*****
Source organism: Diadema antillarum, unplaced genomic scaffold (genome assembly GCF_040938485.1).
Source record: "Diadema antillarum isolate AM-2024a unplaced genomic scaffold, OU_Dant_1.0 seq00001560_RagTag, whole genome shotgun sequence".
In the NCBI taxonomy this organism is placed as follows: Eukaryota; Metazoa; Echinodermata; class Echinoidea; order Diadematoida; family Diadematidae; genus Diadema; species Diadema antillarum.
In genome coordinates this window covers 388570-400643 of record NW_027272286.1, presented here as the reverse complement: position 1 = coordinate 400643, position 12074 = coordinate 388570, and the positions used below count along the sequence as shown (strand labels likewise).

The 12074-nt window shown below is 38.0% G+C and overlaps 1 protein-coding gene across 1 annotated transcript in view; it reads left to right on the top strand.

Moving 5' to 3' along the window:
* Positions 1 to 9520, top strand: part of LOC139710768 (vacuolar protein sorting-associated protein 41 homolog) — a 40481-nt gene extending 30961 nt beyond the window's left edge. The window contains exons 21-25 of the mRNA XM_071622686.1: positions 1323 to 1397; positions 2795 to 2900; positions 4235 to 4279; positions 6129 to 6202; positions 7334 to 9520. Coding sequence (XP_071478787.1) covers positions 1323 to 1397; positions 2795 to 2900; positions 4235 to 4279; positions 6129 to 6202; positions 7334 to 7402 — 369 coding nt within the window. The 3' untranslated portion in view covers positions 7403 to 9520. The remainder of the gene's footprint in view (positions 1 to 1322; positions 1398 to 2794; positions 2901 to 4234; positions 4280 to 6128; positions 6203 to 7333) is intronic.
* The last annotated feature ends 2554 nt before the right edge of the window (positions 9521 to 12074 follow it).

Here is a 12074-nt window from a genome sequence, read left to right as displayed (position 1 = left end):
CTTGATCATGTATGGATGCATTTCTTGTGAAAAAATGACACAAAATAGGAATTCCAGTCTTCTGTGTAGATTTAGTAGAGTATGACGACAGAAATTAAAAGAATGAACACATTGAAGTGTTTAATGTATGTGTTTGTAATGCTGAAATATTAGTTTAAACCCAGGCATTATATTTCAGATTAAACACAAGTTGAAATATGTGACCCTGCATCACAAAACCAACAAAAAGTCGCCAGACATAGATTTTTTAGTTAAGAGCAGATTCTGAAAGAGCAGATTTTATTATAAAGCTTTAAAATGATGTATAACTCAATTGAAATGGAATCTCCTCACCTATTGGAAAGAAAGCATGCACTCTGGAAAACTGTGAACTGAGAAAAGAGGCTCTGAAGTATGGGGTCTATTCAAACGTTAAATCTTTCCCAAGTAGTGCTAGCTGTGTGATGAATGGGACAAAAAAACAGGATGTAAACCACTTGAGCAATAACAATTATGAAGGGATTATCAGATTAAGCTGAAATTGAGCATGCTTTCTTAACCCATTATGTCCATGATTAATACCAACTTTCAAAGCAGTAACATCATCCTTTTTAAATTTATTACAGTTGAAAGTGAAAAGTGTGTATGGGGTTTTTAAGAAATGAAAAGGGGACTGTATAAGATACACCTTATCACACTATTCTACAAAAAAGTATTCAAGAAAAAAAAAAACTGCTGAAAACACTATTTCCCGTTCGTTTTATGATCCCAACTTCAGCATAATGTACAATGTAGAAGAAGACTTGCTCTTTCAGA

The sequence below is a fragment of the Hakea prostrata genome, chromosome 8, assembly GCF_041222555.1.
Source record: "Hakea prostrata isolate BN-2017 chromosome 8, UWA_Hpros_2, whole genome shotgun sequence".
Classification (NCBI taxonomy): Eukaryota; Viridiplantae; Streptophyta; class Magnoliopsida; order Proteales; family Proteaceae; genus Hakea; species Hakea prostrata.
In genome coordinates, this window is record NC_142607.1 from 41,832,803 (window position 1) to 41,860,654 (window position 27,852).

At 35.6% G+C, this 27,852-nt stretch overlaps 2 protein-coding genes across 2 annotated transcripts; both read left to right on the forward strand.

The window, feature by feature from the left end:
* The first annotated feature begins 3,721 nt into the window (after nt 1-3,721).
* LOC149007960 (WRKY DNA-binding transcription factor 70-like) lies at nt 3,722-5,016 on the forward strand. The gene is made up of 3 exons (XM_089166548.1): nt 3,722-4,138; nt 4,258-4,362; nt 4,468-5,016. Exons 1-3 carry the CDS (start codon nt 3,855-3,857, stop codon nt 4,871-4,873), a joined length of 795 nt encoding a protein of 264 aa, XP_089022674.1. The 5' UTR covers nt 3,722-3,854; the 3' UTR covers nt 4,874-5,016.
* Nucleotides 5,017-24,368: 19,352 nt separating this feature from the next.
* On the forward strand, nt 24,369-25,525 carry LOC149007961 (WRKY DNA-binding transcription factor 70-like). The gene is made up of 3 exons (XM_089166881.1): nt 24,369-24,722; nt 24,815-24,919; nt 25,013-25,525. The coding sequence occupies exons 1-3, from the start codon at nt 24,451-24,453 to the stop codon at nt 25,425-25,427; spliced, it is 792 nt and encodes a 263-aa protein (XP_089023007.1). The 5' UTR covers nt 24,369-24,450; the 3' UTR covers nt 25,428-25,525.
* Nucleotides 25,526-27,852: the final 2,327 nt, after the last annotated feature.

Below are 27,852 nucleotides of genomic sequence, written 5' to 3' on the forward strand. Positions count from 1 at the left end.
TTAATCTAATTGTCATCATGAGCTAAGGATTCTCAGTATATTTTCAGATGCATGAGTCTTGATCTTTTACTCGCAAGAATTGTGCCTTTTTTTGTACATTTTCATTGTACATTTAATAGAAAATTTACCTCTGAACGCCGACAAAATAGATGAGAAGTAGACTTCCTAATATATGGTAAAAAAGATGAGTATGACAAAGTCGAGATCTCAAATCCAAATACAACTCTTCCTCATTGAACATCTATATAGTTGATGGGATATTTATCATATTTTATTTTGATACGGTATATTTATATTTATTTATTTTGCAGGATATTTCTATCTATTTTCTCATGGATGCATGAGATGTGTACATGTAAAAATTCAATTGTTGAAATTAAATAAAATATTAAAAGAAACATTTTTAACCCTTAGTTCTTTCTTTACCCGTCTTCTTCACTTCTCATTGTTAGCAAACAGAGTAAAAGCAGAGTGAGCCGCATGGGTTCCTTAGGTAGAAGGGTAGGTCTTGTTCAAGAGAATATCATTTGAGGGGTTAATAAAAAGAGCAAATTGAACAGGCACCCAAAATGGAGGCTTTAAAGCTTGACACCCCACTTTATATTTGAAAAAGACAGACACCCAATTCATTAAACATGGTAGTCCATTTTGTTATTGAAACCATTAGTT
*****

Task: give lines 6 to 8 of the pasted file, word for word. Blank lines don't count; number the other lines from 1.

Moving 5' to 3' along the window:
* Positions 1 to 9520, top strand: part of LOC139710768 (vacuolar protein sorting-associated protein 41 homolog) — a 40481-nt gene extending 30961 nt beyond the window's left edge. The window contains exons 21-25 of the mRNA XM_071622686.1: positions 1323 to 1397; positions 2795 to 2900; positions 4235 to 4279; positions 6129 to 6202; positions 7334 to 9520. Coding sequence (XP_071478787.1) covers positions 1323 to 1397; positions 2795 to 2900; positions 4235 to 4279; positions 6129 to 6202; positions 7334 to 7402 — 369 coding nt within the window. The 3' untranslated portion in view covers positions 7403 to 9520. The remainder of the gene's footprint in view (positions 1 to 1322; positions 1398 to 2794; positions 2901 to 4234; positions 4280 to 6128; positions 6203 to 7333) is intronic.
* The last annotated feature ends 2554 nt before the right edge of the window (positions 9521 to 12074 follow it).